The Books of 2020
My complete reading list
A few weeks ago, I wrote about my daily reading habit. For several years, I have made it a priority to read at least twenty-five pages per day. This habit was originally inspired by a Farnam Street article that pointed out how tackling big books, the “doorstoppers”, should not intimidate anyone. Even a 1,000 page book can be read in just forty days using the twenty-five pages per day approach.
Over the past few weeks, I received a number inquiries regarding what is on my reading list for this year. This post lists all of the books that I have read this year and it might be useful as a starting point for your holiday shopping.
Jefferson the President: Second Term, 1805-1809, by Dumas Malone, 670 pages.
The House of Morgan by Ron Chernow, 724 pages.
The Jazz of Physics by Stephon Alexander, 232 pages.
Jony Ive: The Genius Behind Apple’s Greatest Products by Leander Kahney, 274 pages. (link to review)
The Sage of Monticello by Dumas Malone, 535 pages.
Vital Little Plans by Jane Jacobs, 462 pages.
The Odyssey by Homer. Translated by Emily Wilson, 552 pages.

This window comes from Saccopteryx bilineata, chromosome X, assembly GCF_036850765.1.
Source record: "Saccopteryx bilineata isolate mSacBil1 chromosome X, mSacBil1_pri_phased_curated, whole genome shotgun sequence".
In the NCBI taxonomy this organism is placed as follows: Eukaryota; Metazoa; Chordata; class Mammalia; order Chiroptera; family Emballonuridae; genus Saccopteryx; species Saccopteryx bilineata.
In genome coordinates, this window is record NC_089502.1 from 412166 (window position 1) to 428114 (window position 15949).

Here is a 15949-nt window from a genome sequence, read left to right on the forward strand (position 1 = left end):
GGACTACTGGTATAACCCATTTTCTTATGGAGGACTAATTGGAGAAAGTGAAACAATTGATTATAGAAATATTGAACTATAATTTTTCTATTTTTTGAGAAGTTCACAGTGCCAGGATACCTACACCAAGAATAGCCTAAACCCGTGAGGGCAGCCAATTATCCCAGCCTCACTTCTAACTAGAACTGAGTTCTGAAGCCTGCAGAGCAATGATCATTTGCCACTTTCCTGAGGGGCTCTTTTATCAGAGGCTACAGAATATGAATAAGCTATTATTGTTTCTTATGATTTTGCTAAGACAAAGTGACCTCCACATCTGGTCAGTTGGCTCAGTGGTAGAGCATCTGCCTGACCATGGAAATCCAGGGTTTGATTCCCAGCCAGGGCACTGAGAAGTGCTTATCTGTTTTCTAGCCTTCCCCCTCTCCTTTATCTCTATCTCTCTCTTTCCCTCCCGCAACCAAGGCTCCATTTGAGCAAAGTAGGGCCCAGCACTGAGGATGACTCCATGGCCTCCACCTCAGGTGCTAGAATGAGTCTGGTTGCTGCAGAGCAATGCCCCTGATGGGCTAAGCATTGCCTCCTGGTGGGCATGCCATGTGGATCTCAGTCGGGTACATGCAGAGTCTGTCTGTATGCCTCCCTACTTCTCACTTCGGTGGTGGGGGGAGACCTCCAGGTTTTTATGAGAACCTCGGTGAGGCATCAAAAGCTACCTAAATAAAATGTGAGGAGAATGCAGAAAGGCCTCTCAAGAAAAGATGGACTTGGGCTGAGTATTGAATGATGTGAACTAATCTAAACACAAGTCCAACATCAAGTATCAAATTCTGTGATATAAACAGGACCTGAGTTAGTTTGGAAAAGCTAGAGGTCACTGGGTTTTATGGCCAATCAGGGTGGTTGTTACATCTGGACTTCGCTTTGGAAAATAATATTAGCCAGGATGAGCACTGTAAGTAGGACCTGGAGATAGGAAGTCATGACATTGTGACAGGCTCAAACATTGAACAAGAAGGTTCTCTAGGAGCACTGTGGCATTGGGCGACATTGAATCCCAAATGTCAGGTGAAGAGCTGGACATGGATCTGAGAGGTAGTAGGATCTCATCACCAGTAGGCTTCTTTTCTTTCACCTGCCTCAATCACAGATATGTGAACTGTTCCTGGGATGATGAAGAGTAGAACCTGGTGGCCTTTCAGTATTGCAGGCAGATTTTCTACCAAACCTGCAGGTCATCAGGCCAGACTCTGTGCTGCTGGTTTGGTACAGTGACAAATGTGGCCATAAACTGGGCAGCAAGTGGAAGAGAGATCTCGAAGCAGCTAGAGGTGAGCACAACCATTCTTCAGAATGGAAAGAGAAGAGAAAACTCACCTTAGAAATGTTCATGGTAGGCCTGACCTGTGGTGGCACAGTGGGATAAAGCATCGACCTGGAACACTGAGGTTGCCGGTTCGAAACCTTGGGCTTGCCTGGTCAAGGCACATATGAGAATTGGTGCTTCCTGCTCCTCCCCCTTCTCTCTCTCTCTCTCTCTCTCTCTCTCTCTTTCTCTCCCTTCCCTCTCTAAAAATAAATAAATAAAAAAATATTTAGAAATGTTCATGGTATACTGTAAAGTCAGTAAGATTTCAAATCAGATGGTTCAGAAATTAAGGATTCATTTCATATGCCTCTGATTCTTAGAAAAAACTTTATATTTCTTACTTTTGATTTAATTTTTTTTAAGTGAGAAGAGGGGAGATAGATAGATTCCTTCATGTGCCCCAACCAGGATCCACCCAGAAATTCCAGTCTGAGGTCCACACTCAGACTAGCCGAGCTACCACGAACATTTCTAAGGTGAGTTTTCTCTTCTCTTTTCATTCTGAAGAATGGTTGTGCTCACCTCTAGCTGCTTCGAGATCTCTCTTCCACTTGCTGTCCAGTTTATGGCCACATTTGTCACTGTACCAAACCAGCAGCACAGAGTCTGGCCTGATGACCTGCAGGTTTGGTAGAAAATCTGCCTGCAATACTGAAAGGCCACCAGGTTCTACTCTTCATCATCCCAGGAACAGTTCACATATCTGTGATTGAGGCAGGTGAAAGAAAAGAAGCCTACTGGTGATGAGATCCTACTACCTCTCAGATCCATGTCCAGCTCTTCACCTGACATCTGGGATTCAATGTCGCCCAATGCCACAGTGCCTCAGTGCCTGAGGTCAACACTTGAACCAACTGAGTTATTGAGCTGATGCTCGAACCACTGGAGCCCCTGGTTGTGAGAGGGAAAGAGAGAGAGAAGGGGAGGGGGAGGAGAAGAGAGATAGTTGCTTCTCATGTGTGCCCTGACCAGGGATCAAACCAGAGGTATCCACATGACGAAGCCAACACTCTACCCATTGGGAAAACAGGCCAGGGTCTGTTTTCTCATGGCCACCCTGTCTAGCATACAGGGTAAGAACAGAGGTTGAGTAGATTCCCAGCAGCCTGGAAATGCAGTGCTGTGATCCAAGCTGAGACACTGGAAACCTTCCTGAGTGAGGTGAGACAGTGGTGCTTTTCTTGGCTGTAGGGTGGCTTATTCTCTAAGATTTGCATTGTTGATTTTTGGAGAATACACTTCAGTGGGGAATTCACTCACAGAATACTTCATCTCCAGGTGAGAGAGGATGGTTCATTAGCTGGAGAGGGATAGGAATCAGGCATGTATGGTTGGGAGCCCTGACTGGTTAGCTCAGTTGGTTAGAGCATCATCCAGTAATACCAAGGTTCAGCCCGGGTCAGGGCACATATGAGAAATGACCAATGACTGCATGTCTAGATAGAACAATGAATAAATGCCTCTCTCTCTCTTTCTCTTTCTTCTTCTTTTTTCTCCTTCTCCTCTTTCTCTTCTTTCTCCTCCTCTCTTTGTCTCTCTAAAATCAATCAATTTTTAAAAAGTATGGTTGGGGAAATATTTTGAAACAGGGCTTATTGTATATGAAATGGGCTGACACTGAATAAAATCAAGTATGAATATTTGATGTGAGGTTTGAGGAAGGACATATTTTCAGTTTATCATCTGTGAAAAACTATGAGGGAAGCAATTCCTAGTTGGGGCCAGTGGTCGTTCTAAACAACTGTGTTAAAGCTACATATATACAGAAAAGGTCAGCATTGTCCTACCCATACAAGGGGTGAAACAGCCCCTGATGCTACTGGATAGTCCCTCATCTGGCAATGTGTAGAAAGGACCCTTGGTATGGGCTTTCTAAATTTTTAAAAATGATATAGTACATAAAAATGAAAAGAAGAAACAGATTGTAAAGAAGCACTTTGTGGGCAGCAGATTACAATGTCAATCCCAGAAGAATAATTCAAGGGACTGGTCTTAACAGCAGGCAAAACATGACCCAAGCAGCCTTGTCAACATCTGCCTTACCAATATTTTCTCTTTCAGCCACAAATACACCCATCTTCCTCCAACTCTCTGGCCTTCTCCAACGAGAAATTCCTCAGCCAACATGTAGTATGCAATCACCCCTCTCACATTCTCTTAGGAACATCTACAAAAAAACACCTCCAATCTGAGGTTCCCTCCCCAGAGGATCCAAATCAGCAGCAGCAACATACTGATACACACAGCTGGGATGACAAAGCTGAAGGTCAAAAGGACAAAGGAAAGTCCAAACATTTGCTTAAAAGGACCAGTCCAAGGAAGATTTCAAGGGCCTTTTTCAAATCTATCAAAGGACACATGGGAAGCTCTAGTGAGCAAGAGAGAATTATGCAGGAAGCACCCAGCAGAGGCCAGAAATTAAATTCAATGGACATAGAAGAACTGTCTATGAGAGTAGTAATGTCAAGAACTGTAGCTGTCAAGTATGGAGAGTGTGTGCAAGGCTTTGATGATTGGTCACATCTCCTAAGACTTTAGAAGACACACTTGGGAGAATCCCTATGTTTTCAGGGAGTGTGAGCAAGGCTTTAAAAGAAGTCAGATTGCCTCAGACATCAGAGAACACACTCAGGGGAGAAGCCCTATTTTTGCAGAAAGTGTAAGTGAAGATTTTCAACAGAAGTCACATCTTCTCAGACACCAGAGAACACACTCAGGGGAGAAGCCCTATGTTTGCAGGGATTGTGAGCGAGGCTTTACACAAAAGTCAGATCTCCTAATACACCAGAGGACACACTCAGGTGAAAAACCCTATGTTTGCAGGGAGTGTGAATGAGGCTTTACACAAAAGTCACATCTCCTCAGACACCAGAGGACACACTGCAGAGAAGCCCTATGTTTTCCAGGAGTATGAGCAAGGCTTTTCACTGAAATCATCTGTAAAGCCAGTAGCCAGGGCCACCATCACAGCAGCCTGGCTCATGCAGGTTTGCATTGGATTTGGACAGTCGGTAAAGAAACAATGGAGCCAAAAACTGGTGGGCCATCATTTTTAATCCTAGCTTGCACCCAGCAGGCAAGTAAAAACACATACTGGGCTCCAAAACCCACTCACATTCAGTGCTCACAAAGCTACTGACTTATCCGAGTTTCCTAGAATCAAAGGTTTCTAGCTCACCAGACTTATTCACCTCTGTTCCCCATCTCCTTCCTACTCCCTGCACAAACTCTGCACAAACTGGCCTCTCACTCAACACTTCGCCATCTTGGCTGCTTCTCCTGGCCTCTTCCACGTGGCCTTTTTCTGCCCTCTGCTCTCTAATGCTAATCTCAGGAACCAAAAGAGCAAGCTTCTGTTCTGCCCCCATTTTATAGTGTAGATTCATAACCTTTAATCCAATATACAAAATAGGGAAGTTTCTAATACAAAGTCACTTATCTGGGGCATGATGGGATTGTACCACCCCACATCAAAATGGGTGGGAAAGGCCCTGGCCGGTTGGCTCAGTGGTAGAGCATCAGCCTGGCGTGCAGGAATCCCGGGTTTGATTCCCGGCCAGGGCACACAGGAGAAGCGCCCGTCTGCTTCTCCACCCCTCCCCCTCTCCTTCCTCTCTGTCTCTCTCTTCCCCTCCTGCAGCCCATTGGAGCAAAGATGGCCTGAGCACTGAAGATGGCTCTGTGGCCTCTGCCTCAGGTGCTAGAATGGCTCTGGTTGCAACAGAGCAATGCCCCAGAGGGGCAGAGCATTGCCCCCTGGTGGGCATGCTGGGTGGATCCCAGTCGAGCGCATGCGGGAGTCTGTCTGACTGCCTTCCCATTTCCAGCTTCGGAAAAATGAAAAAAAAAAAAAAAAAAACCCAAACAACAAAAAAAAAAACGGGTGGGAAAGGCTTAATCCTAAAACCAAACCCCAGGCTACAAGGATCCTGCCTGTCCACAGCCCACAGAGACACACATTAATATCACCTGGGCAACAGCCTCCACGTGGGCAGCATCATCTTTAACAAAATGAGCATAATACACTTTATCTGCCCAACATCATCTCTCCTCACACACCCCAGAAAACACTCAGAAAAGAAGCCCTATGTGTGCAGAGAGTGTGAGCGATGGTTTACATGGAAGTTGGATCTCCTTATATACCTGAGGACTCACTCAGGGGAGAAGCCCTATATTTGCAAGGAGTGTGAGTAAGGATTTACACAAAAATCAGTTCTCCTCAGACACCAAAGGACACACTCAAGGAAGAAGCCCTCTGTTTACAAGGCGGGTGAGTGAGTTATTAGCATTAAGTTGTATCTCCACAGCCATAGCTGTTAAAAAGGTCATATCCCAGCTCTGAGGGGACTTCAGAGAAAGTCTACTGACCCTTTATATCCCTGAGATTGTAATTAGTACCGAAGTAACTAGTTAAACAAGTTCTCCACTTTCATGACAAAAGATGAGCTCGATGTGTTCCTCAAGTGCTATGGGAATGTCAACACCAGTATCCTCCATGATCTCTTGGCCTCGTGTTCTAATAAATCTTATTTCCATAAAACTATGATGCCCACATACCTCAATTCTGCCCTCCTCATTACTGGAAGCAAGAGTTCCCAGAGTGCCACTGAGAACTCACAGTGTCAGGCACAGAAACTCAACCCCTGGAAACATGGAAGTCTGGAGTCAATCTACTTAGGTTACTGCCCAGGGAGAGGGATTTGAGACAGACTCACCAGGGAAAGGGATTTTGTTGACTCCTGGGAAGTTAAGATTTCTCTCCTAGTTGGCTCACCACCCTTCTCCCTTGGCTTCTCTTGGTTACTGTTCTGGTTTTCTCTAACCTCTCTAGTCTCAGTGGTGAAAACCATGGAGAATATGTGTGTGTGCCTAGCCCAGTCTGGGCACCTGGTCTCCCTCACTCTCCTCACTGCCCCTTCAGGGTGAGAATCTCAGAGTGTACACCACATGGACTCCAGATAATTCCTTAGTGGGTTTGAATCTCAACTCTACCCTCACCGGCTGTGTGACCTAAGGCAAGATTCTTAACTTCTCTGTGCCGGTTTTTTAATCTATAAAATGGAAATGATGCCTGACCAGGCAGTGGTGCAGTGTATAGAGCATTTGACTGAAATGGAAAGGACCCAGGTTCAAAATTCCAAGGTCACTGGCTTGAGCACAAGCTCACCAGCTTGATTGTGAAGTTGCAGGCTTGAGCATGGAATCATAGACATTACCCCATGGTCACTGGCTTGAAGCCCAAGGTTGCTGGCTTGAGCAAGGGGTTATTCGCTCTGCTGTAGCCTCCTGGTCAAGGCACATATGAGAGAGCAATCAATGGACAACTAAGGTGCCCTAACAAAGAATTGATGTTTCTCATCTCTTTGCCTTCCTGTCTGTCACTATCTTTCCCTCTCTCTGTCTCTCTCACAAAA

The Guns of August by Barbara W. Tuchman, 524 pages.
Capital Allocation: The Financials of a New England Textile Mill by Jacob McDonough, 176 pages. (link to review)
The Years of Lyndon Johnson, Volume 1: The Path to Power by Robert A. Caro, 780 pages.
The Order by Daniel Silva, 448 pages.
The Years of Lyndon Johnson, Volume 2: Means of Ascent by Robert A. Caro, 440 pages.
The Enchiridion by Epictetus, 37 pages.
The Moon is Down by John Steinbeck, 97 pages.
The Years of Lyndon Johnson, Volume 3: Master of the Senate by Robert A. Caro, 1057 pages.
The Years of Lyndon Johnson, Volume 4: The Passage of Power by Robert A. Caro, 768 pages. I have just started this book and plan to finish it by mid-December.
Several of the books listed above which do not have full reviews are briefly described in my list of summer book recommendations which was published in June. There is also a full archive of all book reviews published on The Rational Walk since 2009.
It is often said that reading a good book is a way of having a “conversation” with the author, whether alive or long dead. These books have consumed many hours of time and most of the “conversations” were well worth the investment.
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